Conan is fucking incredible, but let’s be honest–most of us just are never going to be a witch-banging, sword-swinging, camel-punching adonis like Arnie. I survive purely on a diet of pizza, beer and radiation from my computer screen. I start wheezing if I have to walk further than my front gate.

I wanted to have a couple of teen metalheads saving the day, dudes that we could all relate too. These guys aren’t too smart, they aren’t very strong, and they are blazed out of their minds most of the time. But their strength is a heavy metal bond. That’s the theme of the film: metalheads have to stick together. I go to a lot of festivals, and by far the coolest, most considerate audiences are metal crowds. We knock each other down in the pit, then pick each other up.

DEATHGASM - Medina and her babein metal valkyries

What’s the best metal for fighting monsters?

Most of the songs from the Deathgasm soundtrack have monster-killing attributes. Pathology, “Alone” increases strength by +5 with endurance bonuses, while Skull Fist’s “Hour To Live” adds +10 to your Paladin’s speed.

Tell me about the soundtrack. Who’s on it? Whose contributions are the most important to you?

We have a wide range of bands and genres, but I consciously steered away from metalcore and some of the newer genres. Not because I think it’s bad, but I wanted to evoke an older time in metal history.

We have death-thrashers Axeslaher, masked black ‘n roll maniacs Midnight, Canadian speed metallers Skull Fist, NZ power-metal band Razorwyre, epic NZ doomers Beastwards, 8 Foot Sativa, Goatesque, Lair of the Minotaur, devil-metal heathens Nunslaughter, Australia’s Elm Street, brutal death-metal Pathology, Norway’s The Wretched End (with legend Samoth), and black metal pioneer turned-prog musician Ihsahn on a track with Devin Townsend doing guest vocals. All of the bands have been just so fucking generous and supportive.

New Zealand’s Bulletbelt have been especially amazing, we have two tracks off their 2015 album Rise Of The Banshee, including a Deathgasm theme song which I did backing roars on. We cut together a video clip with band performance and shots from the movie, which should be coming out soon.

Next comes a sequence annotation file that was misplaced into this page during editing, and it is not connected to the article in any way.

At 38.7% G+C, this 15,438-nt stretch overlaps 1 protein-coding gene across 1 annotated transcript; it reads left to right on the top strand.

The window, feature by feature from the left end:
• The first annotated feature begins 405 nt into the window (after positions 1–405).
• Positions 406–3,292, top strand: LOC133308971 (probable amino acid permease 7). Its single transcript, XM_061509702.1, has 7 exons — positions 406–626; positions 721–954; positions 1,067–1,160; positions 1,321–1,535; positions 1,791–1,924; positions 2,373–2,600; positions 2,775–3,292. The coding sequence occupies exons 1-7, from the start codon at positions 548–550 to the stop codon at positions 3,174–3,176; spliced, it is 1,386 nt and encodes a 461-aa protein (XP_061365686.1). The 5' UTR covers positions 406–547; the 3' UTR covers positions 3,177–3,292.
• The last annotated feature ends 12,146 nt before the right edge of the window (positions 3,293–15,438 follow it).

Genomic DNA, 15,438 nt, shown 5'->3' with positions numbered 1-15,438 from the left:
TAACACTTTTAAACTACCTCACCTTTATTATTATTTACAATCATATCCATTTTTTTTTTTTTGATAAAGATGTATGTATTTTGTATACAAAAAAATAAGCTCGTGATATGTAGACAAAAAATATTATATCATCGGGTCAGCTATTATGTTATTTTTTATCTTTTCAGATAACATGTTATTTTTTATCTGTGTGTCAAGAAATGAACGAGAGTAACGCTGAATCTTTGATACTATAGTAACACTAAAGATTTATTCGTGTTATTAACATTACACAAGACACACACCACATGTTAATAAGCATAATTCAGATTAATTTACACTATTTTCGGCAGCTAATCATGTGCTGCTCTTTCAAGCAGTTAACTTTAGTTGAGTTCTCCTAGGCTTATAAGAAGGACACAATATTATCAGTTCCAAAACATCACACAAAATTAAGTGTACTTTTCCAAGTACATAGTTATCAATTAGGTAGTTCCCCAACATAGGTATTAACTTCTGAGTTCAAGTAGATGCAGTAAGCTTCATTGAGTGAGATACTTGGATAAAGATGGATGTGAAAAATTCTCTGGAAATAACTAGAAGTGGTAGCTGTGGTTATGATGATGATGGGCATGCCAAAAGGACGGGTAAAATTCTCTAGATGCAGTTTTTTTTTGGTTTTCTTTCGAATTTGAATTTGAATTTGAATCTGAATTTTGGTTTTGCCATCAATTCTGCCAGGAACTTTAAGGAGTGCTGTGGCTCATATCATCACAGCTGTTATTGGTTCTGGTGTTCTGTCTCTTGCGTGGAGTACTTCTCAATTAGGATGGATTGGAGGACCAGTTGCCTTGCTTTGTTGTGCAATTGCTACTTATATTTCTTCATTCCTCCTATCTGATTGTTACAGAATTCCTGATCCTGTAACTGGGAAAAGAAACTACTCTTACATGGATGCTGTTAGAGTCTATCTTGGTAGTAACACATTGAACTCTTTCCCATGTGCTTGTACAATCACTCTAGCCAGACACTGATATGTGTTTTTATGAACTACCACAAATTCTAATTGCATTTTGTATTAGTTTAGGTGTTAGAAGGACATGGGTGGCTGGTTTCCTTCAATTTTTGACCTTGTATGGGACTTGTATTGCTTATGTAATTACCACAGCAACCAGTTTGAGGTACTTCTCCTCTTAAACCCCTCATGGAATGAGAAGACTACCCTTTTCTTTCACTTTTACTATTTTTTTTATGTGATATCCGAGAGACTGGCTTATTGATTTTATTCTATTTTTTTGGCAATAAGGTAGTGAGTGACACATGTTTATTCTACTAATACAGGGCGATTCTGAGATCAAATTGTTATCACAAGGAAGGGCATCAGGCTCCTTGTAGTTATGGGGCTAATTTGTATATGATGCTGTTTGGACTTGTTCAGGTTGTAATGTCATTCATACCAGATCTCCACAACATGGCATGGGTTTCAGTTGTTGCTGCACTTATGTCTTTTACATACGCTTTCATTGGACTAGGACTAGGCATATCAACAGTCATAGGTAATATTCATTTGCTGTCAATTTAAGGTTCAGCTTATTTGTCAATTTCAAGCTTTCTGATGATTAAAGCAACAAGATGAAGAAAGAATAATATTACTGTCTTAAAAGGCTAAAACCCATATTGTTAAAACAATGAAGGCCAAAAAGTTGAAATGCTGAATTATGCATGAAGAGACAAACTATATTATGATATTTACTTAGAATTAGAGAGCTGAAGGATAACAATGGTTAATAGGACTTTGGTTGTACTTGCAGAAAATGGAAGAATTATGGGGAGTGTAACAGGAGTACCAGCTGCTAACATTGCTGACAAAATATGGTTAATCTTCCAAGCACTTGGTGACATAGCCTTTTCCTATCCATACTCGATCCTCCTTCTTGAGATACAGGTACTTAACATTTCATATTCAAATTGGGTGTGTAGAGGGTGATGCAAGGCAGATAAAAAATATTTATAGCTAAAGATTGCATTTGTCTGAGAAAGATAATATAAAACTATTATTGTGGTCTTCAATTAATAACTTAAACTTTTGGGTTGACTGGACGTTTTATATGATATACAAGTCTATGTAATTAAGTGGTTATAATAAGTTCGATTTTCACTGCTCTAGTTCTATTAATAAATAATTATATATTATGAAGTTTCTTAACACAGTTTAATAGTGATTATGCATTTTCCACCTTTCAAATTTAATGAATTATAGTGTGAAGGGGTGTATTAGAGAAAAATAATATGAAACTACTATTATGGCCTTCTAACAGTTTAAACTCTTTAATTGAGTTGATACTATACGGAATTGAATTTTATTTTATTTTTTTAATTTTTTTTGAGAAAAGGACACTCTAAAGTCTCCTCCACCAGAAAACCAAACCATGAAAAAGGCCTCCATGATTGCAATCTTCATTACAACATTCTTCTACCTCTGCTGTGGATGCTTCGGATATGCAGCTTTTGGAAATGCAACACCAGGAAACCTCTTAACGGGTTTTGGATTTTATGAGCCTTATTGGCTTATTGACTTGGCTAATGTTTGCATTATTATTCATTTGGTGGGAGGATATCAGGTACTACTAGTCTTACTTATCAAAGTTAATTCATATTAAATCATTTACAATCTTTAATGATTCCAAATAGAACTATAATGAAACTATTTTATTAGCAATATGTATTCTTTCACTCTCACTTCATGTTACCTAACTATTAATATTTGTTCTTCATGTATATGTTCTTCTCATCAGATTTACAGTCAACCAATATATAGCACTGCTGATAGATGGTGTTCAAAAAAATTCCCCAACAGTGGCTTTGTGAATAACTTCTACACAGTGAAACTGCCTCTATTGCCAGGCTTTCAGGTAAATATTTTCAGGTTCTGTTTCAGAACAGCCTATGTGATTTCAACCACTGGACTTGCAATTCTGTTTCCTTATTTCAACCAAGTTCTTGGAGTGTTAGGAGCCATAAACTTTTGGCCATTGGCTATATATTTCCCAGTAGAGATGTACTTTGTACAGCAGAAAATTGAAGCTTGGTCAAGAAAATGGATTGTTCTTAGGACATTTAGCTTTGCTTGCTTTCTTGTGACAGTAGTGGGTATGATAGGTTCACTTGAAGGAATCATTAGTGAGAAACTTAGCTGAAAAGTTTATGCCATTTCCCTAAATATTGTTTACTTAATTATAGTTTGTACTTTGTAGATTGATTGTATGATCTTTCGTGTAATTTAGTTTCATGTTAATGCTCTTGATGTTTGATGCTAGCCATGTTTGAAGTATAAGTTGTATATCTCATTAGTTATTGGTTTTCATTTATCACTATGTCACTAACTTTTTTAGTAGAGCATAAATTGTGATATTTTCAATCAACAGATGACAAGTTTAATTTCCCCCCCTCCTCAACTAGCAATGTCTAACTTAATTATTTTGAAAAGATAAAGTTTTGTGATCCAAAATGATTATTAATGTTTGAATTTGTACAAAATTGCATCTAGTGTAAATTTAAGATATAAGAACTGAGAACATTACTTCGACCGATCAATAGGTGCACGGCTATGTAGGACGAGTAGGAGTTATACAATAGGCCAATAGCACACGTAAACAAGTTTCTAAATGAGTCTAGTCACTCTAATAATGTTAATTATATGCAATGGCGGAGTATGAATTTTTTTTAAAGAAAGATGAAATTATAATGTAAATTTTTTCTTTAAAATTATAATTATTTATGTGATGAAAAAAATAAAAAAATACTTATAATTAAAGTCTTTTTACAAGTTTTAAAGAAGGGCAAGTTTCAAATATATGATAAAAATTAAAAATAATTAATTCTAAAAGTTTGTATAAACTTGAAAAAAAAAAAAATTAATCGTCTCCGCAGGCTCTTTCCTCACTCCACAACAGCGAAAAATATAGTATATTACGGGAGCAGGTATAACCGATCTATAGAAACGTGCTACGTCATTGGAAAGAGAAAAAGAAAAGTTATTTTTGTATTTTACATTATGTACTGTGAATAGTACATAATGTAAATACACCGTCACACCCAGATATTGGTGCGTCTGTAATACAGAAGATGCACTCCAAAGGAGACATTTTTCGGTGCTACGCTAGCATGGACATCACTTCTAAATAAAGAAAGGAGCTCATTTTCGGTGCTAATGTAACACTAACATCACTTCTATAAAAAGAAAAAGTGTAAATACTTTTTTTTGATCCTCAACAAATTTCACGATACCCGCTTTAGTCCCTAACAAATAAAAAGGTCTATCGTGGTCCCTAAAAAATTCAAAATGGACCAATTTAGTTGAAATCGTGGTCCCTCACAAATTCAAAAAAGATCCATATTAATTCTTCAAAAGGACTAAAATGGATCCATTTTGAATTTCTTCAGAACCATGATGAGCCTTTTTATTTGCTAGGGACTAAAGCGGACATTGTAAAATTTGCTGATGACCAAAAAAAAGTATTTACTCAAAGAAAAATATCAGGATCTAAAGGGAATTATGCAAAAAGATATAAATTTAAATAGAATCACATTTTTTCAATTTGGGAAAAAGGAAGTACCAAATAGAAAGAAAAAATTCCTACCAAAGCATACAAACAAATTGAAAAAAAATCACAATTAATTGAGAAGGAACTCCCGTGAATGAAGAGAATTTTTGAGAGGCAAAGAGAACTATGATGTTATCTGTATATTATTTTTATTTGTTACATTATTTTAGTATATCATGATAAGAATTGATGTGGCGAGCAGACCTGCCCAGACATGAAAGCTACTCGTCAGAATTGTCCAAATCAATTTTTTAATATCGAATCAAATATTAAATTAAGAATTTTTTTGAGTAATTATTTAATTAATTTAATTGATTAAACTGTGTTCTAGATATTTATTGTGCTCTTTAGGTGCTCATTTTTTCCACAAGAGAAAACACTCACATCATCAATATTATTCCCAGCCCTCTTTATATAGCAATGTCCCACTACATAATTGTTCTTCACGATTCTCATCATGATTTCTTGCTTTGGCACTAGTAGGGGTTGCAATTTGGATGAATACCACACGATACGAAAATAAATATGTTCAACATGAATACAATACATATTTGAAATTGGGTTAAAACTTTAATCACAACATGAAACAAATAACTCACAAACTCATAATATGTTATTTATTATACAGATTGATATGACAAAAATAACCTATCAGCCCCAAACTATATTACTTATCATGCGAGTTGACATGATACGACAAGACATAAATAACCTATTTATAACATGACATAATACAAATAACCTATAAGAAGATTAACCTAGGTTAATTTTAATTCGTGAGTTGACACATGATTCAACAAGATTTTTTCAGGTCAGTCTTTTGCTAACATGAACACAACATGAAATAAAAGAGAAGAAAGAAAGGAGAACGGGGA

So proud to have two tracks from Norwegian black metal legends Emperor on the soundtrack. In The Nightside Eclipse is one of my favorite albums, it’s one of my proudest moments having them on the soundtrack.

We are currently working on doing a vinyl soundtrack release. It’s going to melt people’s balls off.

What’s your favorite metal release of 2015 so far?

The new High On Fire release Luminiferous has been getting heaps of rotations in the Howden household (The Rhombus household, too! – Ed). If High On Fire are reading this, guys: hit me up about getting on the Deathgasm 2 soundtrack!

I know you’ve been hitting the festival circuit a lot—are there plans to release Deathgasm in theaters around the world?

Yeah, the festival thing has been insane. I think we are doing 70 festivals across planet earth all up, which is mind-blowing. I can’t say for sure about a cinema release, but hopefully.

How has crowd reaction been? Have a lot of metal fans come out in support?

I’ve seen a huge amount of Metal tees and battlevests in the crowds. The reaction has been awesome. The Sydney, Australia screenings were my favorite. The coolest thing is, people get what we are trying to do with it, and understand the references and metal in-jokes. If someone thinks they are up to the challenge, then shoot me a definitive list of all the metal Easter eggs in the film. I’ll send them a prize, like, I dunno, a T-Shirt or some shit.

Where can fans see Deathgasm in the near future?

We just announced Frightfest London, and Sitges Spain, there are some more dates in the U.S to be announced. I’m doing the hometown shows in NZ in a few weeks, as well as PiFan Korea, and some others I can’t mention yet. Then there will be a DVD/VOD release.

On a broader, more abstract note: why metal?

I can’t speak for others, but for me personally, metal is the soundtrack of the underdogs, the outcasts, the working classes. Like what rock was until it was stolen by shoegazing rich kids. It helped me through some dark times, and made me feel like I’m a part of something. I’ll always be a proud metalhead.

Keep an eye on the Deathgasm Facebook to find out how you can see this kickass film.